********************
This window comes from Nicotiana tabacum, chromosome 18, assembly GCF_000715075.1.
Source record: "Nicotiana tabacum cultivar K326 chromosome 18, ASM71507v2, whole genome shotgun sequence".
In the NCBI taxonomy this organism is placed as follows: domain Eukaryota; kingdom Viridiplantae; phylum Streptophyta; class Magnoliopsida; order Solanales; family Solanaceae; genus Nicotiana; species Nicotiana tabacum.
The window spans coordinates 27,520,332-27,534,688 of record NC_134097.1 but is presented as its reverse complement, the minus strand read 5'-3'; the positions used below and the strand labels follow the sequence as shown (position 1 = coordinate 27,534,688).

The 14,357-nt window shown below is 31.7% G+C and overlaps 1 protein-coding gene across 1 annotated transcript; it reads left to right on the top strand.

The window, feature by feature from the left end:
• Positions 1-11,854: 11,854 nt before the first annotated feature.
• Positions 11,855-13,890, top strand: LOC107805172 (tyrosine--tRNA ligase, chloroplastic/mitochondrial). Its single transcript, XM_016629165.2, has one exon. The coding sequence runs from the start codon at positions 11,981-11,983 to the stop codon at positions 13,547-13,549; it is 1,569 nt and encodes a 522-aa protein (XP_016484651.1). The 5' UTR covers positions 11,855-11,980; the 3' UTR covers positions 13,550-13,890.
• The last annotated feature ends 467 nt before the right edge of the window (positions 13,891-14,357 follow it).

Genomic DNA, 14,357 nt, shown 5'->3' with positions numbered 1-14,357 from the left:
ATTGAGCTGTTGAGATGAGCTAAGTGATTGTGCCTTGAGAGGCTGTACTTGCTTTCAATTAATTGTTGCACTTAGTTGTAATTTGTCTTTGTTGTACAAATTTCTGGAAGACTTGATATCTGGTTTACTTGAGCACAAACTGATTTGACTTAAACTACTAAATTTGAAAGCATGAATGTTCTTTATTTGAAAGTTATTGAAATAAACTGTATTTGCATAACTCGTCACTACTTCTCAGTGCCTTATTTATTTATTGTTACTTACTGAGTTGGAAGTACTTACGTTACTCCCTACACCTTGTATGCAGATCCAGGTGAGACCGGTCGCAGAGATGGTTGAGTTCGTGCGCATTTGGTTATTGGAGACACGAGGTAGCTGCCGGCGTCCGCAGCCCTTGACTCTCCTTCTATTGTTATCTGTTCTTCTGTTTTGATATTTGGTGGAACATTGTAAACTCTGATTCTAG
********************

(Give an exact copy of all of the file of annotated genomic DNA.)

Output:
This window comes from Nicotiana tabacum, chromosome 18, assembly GCF_000715075.1.
Source record: "Nicotiana tabacum cultivar K326 chromosome 18, ASM71507v2, whole genome shotgun sequence".
In the NCBI taxonomy this organism is placed as follows: domain Eukaryota; kingdom Viridiplantae; phylum Streptophyta; class Magnoliopsida; order Solanales; family Solanaceae; genus Nicotiana; species Nicotiana tabacum.
The window spans coordinates 27,520,332-27,534,688 of record NC_134097.1 but is presented as its reverse complement, the minus strand read 5'-3'; the positions used below and the strand labels follow the sequence as shown (position 1 = coordinate 27,534,688).

The 14,357-nt window shown below is 31.7% G+C and overlaps 1 protein-coding gene across 1 annotated transcript; it reads left to right on the top strand.

The window, feature by feature from the left end:
• Positions 1-11,854: 11,854 nt before the first annotated feature.
• Positions 11,855-13,890, top strand: LOC107805172 (tyrosine--tRNA ligase, chloroplastic/mitochondrial). Its single transcript, XM_016629165.2, has one exon. The coding sequence runs from the start codon at positions 11,981-11,983 to the stop codon at positions 13,547-13,549; it is 1,569 nt and encodes a 522-aa protein (XP_016484651.1). The 5' UTR covers positions 11,855-11,980; the 3' UTR covers positions 13,550-13,890.
• The last annotated feature ends 467 nt before the right edge of the window (positions 13,891-14,357 follow it).

Genomic DNA, 14,357 nt, shown 5'->3' with positions numbered 1-14,357 from the left:
ATTGAGCTGTTGAGATGAGCTAAGTGATTGTGCCTTGAGAGGCTGTACTTGCTTTCAATTAATTGTTGCACTTAGTTGTAATTTGTCTTTGTTGTACAAATTTCTGGAAGACTTGATATCTGGTTTACTTGAGCACAAACTGATTTGACTTAAACTACTAAATTTGAAAGCATGAATGTTCTTTATTTGAAAGTTATTGAAATAAACTGTATTTGCATAACTCGTCACTACTTCTCAGTGCCTTATTTATTTATTGTTACTTACTGAGTTGGAAGTACTTACGTTACTCCCTACACCTTGTATGCAGATCCAGGTGAGACCGGTCGCAGAGATGGTTGAGTTCGTGCGCATTTGGTTATTGGAGACACGAGGTAGCTGCCGGCGTCCGCAGCCCTTGACTCTCCTTCTATTGTTATCTGTTCTTCTGTTTTGATATTTGGTGGAACATTGTAAACTCTGATTCTAG